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Rare cancer survivor’s foundation aims to make research accessible for all

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Kathy Giusti, left, with Eric Lander, founding director of the Broad Institute of the Massachusetts Institute of Technology and Harvard University, and Dr. Margaret A. Hamburg, commissioner of the US Food and Drug Administration at an event on September 25, 2013.

When Kathy Giusti was diagnosed in 1996 with multiple myeloma , a rare form of cancer that is nearly always fatal, she was only 37 years old.  She also had a 1-year-old daughter.

“It was devastating not just to find out I had cancer but one that was uniformly fatal and that the lifespan was just three years,” Giusti said. “Because I was working in pharmaceuticals, my first instinct was to see what drugs would be in the pipeline…It was devastating to learn to that there were so few options.”

Driven by her dire prognosis, Giusti founded the Multiple Myeloma Research Foundation (MMRF) in 1998, and over the past 15 years, the foundation has helped introduce six new FDA approved myeloma treatments. Today, that organization is thriving, and this week it became the first open access cancer research gateway, making its data freely available to patients and doctors all over the world.

Since its inception, MMRF has helped millions of patients fight the disease and significantly extend their lives. And one of those patients was Giusti herself.

When Giusti was first diagnosed, she had an early stage of the disease known as smoldering myeloma and needed only minimal treatments to keep her illness at bay – which was fortunate because at the time very few options existed for people with active forms of the disease.  

By the time Giusti’s cancer worsened, her foundation had already taken off.  Awareness and funding into multiple myeloma research had increased significantly, providing new hope to patients with the disease.

“I went into active disease in 2005 (and) we were fortunate that new drugs had become available in myeloma,” Giusti said.

Today, Giusti is in remission thanks to the help of newly discovered drugs and a stem cell transplant from her sister. While she’s grateful for the success she’s had fighting the disease, Giusti is quick to switch the focus from herself back to the larger community of patients MMRF has helped.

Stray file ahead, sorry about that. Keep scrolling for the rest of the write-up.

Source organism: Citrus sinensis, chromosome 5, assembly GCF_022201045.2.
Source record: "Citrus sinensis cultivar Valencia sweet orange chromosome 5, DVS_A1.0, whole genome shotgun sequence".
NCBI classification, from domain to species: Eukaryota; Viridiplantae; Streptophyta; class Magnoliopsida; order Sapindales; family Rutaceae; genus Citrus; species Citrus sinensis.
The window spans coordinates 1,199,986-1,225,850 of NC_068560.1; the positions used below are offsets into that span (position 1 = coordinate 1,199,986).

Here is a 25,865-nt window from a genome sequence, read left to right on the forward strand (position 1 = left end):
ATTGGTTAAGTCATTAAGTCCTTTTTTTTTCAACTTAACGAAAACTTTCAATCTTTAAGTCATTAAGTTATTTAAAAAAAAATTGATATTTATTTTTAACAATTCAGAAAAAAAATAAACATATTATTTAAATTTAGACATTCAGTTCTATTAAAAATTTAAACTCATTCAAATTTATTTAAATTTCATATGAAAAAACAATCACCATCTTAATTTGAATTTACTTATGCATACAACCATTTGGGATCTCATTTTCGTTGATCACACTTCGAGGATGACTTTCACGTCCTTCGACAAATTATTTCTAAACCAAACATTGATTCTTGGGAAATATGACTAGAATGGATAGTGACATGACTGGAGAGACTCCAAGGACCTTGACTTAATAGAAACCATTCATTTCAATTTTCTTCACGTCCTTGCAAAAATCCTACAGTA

“Since we’ve started, our organization has raised about $225 million. We have built our own tissue bank,…we’ve funded 350 grants and built our own clinical network comprised of 16 centers, which have done 47 phase one and two trials,” Giusti said. “And we’ve more than doubled the lifespan of our patients from three years to closer to seven years today.”

Giusti hopes that researchers will use the foundations new open access data to work collaboratively to advance treatments and search for a cure for the complex disease.

“We believe myeloma is uncommon and heterogeneous and we believe we will have to cure it one subtype at a time. In order to do that, we had to get data and put it in an open access system,” Giusti said. “That truly is the wave of the future in cancer research and drug development.”

Furthermore, Giusti wants to empower patients to do their own research into their disease – something she believes is crucial to both keeping patients hopeful and helping them determine the best course of treatment.

“I’ve been a big believer that the more you know, the better path you will pick in terms of your treatment. Cancer is unbelievably complex and more advancements are made every day, but as a patient you can’t expect your clinician to know every single thing about your specific cancer and subtype,” Giusti said. “There’s so much happening, it’s hard to stay on top of it all, so as a patient knowledge is power, and it will help you work with your doctor to optimize the path that you take.”

For more on the Multiple Myeloma Research Foundation, go to http://www.themmrf.org/